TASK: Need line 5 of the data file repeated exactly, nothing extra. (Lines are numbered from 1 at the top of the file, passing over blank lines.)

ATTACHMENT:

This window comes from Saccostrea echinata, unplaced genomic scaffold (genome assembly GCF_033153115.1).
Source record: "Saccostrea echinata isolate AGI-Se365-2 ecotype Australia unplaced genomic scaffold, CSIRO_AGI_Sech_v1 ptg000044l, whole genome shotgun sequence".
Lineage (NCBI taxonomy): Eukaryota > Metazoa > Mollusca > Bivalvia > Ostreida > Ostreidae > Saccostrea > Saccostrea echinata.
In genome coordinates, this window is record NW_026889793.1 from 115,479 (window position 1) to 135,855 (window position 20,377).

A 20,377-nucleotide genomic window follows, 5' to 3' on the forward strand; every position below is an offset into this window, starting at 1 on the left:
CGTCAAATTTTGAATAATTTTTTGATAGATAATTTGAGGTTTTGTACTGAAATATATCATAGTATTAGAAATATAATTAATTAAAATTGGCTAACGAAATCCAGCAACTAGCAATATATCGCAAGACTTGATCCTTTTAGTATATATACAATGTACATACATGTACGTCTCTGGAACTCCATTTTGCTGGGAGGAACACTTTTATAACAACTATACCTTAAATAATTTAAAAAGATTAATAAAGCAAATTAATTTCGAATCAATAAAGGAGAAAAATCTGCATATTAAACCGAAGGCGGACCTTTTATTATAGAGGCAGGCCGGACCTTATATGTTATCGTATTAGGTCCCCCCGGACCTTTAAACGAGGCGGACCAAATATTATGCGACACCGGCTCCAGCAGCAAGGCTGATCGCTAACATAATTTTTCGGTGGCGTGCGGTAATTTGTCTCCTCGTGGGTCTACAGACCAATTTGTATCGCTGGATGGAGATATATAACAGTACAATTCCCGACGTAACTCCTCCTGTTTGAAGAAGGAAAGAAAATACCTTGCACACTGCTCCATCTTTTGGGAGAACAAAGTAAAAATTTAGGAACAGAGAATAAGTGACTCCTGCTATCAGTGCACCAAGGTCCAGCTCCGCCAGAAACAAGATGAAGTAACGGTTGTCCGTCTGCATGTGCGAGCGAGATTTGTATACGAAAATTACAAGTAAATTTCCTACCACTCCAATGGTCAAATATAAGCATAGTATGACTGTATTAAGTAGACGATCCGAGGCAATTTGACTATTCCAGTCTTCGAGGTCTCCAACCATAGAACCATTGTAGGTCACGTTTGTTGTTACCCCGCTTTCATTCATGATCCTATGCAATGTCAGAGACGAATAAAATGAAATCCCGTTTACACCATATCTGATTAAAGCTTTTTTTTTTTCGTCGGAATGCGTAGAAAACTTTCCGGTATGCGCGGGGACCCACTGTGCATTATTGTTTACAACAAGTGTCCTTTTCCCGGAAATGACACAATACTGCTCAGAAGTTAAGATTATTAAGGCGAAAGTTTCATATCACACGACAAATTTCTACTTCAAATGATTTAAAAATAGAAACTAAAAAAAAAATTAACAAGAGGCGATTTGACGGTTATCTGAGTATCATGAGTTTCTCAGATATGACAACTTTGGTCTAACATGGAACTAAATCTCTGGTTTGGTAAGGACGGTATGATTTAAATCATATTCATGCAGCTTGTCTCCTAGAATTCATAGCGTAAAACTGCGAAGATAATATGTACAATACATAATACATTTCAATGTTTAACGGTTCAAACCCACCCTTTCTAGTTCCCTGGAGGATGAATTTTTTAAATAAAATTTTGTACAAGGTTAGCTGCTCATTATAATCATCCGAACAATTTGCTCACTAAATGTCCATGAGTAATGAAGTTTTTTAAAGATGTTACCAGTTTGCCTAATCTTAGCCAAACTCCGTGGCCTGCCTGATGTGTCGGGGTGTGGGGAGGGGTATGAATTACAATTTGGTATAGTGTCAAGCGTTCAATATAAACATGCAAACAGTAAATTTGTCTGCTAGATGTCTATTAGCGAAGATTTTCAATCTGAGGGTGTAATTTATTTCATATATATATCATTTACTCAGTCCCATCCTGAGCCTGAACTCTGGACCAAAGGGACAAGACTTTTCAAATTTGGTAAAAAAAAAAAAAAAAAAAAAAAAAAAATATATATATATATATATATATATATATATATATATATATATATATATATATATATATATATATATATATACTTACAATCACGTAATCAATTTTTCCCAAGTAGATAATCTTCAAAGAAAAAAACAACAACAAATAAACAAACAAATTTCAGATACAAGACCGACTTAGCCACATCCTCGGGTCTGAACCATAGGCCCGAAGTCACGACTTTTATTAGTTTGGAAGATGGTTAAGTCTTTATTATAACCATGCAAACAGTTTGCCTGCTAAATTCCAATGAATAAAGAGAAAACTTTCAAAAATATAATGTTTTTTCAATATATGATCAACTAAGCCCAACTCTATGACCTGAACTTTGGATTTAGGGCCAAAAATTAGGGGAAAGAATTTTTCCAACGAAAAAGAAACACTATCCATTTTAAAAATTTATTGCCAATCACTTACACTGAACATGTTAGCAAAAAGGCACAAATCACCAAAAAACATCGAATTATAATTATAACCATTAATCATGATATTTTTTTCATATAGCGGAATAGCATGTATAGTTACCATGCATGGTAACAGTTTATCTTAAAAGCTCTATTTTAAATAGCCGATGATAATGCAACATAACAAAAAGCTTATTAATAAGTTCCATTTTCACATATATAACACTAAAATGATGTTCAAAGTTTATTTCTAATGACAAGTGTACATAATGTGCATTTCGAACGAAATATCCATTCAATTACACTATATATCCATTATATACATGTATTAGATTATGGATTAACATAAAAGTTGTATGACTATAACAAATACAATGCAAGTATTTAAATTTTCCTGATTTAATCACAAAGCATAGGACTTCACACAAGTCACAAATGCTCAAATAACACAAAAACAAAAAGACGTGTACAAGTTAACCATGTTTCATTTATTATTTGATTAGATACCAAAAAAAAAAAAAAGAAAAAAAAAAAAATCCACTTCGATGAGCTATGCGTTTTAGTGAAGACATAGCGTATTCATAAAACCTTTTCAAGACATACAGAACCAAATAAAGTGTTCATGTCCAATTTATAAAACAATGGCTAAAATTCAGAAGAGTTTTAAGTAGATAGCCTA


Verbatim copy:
A 20,377-nucleotide genomic window follows, 5' to 3' on the forward strand; every position below is an offset into this window, starting at 1 on the left: